241 F2d 787 Boston Printing Pressmen's Union No v. Potter Press
241 F.2d 787
BOSTON PRINTING PRESSMEN'S UNION NO. 67, Plaintiff, Appellant,
POTTER PRESS, Defendant, Appellee.
United States Court of Appeals First Circuit.
March 8, 1957.
John S. McLellan, Kingsport, Tenn., Herbert S. Thatcher, Washington, D.C., and Robert M. Segal, Boston, Mass., on the brief, for appellant.
Harold Rosenwald, Boston, Mass., Edward Schneider, Hugh D. Rogovin and Schneider, Bronstein & Shapiro, Boston, Mass., on the brief, for appellee.
Before MAGRUDER, Chief Judge, and WOODBURY and HARTIGAN, Circuit judges.
MAGRUDER, Chief Judge.
The appeal here is from a judgment dismissing a complaint upon motion of the defendant.
Boston Printing Pressmen's Union No. 67 on February 21, 1956, filed its complaint against the Potter Press, a Massachusetts corporation, under § 301 of the Labor-Management Relations Act of 1947, 61 Stat. 156, 29 U.S.C.A. § 185. Section 301(a) of this enactment reads:
'Suits for violation of contracts between an employer and a labor organization representing employees in an industry affecting commerce as defined in this Act, * * * may be brought in any district court of the United States having jurisdiction of the parties, without respect to the amount in controversy or without regard to the citizenship of the parties.'
The Union had entered into a written collective bargaining agreement with the Potter Press, effective September 1, 1952, and due to expire, according to its terms, on September 1, 1954. Section I provided that if either party desired a change or alteration of any of the terms of the contract, such party must give written notice to the other at least sixty days prior to the expiration date (September 1, 1954), failing which 'this Agreement shall continue in force for another year.' Section XVI contained provisions for setting up an arbitration committee, to which committee 'shall be referred all questions that may arise affecting this contract and scale of prices; the construction to be placed upon any clause or clauses of this Agreement or scale or any violation thereof which cannot be settled otherwise * * *.'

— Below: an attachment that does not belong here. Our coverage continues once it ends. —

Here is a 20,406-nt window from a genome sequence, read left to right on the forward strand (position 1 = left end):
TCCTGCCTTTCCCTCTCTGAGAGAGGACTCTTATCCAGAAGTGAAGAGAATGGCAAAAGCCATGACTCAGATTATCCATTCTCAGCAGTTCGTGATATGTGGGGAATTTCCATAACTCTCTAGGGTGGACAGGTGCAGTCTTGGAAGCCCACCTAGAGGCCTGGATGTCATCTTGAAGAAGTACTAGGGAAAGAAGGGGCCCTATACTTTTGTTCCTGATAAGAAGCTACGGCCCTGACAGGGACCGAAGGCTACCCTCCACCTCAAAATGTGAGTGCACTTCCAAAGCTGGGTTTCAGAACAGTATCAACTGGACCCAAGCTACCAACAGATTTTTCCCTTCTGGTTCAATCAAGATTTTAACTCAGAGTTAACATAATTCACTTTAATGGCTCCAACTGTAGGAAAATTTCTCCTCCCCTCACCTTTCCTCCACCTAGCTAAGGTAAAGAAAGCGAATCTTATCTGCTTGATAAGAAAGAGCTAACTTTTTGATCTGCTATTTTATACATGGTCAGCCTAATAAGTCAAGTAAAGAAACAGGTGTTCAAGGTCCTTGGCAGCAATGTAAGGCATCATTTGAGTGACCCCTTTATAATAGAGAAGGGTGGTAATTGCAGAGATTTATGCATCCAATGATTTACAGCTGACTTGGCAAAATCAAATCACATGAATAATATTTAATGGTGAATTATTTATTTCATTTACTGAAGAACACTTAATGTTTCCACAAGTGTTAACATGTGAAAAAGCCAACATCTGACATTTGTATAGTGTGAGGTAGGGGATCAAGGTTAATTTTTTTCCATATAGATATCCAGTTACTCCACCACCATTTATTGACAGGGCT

The next section (XVII) contained the following important provision:
'It is also agreed that all questions regarding a new contract and scale to become effective at the expiration of this Agreement, which cannot be settled by conciliation, shall be decided by arbitration as above provided, and this Agreement shall remain in force until all differences are settled by conciliation or arbitration.'
On June 22, 1954, the Union notified the employer of its desire to discuss certain proposed changes in the terms and conditions of employment. Various negotiations followed, including some discussion of arbitration. On December 30, 1955, the Union wrote to the Company a formal recital that three unresolved questions regarding a renewal contract had not been settled by conciliation, namely, three weeks' vacation with pay, two additional holidays, and a sick and accident program; and accordingly the Union demanded that the Company submit these three unresolved questions to the arbitration committee in accordance with the contract. Eventually the Company wrote in reply that in its opinion the collective bargaining agreement with the Union had expired and that the parties had been unable to agree upon the terms of a renewal contract. 'It is the position of the Company that Section 17 of the expired contract does not create a valid and enforceable obligation to arbitrate the renewal terms of the contract.' Thereafter the Union filed its complaint in the United States District Court for the District of Massachusetts, setting forth the above facts and asking for an order directing the defendant to proceed to arbitrate the aforesaid unresolved differences. This complaint the district court dismissed, as above stated.